You are on page 1of 19

Dealing with the world markets Learning From: Philips Presented by: Nishchay Dhingra(BBA/4554/10) Saksham Taneja(BBA/4555/10)

Name : Industry: FOUNDED ON: FOUNDED BY: Koninklijke Philips Electronics (commonly known as Philips) Electronics 15th MAY 1891 GERAD PHILIPS and his father FREDRIK


1,22,000 employees

MAIN DIVISION: Philips Consumer life style, Philips Health Care, Philips Lighting


The Philips Company was founded in 1891 by Gerard Philips and his father Frederik as a family business. Frederik Philips, being a banker in Zaltbommel , financed the purchase and setup of a modest, empty factory building in Eindhoven, where Philips started the production of carbon-filament lamps and other electro-technical products in 1892. In 1895,the Philipses brought in Anton , Gerard's younger brother by sixteen years. Anton started work as a sales representative; soon, however, he began to contribute many important business ideas. After Anton's arrival, the family business began to expand rapidly, resulting in the foundation in 1907 of the N.V. Philips Metaalgloeilampfabriek in Eindhoven, followed in 1912 by the foundation of the N.V. Philips' Gloeilampenfabrieken. After Gerard and Anton Philips changed their family business by founding the Philips Incorporation, they laid the base of the later electronics multinational.

In the 1920s, the company started to manufacture other products,

such as vacuum tubes. In 1939 they introduced their electric razor , the Phili shave(marketed in the USA using the Norelco brand name). The "Chapel" is a radio with built-in loudspeaker, which was designed during the early 1930s.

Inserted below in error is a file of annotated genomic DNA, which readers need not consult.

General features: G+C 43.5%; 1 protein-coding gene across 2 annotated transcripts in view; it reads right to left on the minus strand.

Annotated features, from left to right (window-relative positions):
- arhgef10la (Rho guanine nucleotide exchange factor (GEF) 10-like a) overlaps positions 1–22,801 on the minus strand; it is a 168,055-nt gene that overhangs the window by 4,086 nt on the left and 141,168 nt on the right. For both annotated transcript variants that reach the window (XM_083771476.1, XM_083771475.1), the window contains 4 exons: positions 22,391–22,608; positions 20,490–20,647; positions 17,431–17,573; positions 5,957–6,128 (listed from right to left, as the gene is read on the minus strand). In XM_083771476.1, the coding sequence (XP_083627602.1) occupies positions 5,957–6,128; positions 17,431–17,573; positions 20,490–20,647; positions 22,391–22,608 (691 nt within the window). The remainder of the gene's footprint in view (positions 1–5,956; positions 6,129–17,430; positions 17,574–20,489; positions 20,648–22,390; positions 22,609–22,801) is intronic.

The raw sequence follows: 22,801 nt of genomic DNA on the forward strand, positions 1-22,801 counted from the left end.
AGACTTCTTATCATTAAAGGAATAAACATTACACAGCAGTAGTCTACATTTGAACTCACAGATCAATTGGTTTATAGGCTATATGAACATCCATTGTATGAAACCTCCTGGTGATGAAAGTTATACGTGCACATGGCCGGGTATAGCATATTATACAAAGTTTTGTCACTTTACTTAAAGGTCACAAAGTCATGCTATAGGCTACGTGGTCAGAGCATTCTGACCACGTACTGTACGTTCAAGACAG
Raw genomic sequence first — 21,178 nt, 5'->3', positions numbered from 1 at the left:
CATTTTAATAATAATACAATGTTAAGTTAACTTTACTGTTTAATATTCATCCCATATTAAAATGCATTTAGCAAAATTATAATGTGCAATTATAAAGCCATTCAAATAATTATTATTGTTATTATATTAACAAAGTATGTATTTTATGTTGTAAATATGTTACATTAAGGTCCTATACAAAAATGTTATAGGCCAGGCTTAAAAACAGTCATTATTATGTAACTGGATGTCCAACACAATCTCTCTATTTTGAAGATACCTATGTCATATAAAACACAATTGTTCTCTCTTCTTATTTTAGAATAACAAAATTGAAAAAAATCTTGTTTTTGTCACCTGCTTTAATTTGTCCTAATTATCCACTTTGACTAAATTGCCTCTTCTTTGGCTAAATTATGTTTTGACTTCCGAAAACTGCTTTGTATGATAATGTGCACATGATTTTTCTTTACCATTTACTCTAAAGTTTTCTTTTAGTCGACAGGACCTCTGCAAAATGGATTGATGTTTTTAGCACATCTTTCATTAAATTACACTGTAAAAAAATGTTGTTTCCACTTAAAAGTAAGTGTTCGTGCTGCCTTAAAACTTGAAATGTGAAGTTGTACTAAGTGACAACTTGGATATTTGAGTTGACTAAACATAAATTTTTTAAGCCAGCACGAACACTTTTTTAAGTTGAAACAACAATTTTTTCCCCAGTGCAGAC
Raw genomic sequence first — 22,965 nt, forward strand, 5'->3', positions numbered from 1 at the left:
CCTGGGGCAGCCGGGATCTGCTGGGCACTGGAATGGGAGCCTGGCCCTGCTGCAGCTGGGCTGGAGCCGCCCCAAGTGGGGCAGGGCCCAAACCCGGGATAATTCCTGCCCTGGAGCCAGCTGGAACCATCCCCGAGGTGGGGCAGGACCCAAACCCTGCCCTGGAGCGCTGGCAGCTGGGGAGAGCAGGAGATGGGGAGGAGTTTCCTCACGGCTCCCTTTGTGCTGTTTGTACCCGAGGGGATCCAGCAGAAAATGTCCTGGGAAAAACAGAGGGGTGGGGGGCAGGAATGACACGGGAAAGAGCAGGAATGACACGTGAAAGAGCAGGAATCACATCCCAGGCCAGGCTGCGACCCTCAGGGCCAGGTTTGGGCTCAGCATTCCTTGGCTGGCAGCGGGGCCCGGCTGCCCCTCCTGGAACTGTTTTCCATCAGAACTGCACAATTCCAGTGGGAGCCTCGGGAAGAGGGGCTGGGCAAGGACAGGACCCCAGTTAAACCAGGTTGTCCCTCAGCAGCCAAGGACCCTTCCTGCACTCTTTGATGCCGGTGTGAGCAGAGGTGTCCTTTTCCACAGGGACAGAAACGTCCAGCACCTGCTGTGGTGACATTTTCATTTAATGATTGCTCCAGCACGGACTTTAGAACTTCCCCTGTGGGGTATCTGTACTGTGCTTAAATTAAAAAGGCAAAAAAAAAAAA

Royal Philips Electronics of the Netherlands is a diversified Health and Wellbeing company, focused on improving peoples lives through meaningful innovations. As a world leader in healthcare, lifestyle and lighting, Philips integrates technologies and design into people-centric solutions, based on fundamental customer insights and the brand promise of sense and simplicity.

With sales of EUR 22.6 billion in 2011, the company is a market leader in cardiac care, acute care and home healthcare, energy efficient lighting solutions and new lighting applications, as well as lifestyle products for

personal well-being and pleasure with strong leadership positions in male

shaving and grooming, portable entertainment and oral healthcare.

Brazil Canada

Operates in the following countries

Hong Kong

India United states Israel China United Kingdom Poland Pakistan Gerece Mexico

Philips dealing with the world markets

Philips benefited from the Netherlands neutrality in World War I by capturing many new markets. In 1924 Philips, together with the American manufacturer General Electric Company and Osram GmbH (now a wholly owned subsidiary of German manufacturer Siemens AG) , formed the Phoebus cartel in order to divide up the light-bulb market worldwide and to set the standard life of a light bulb at 1,000 hours. Critics claimed that the cartel stifled innovation and competition in lighting for several decades. By 1919 Philips had expanded into the production of radio tubes. In 1927 it introduced a simple, affordable radio, and by 1933 it was the worlds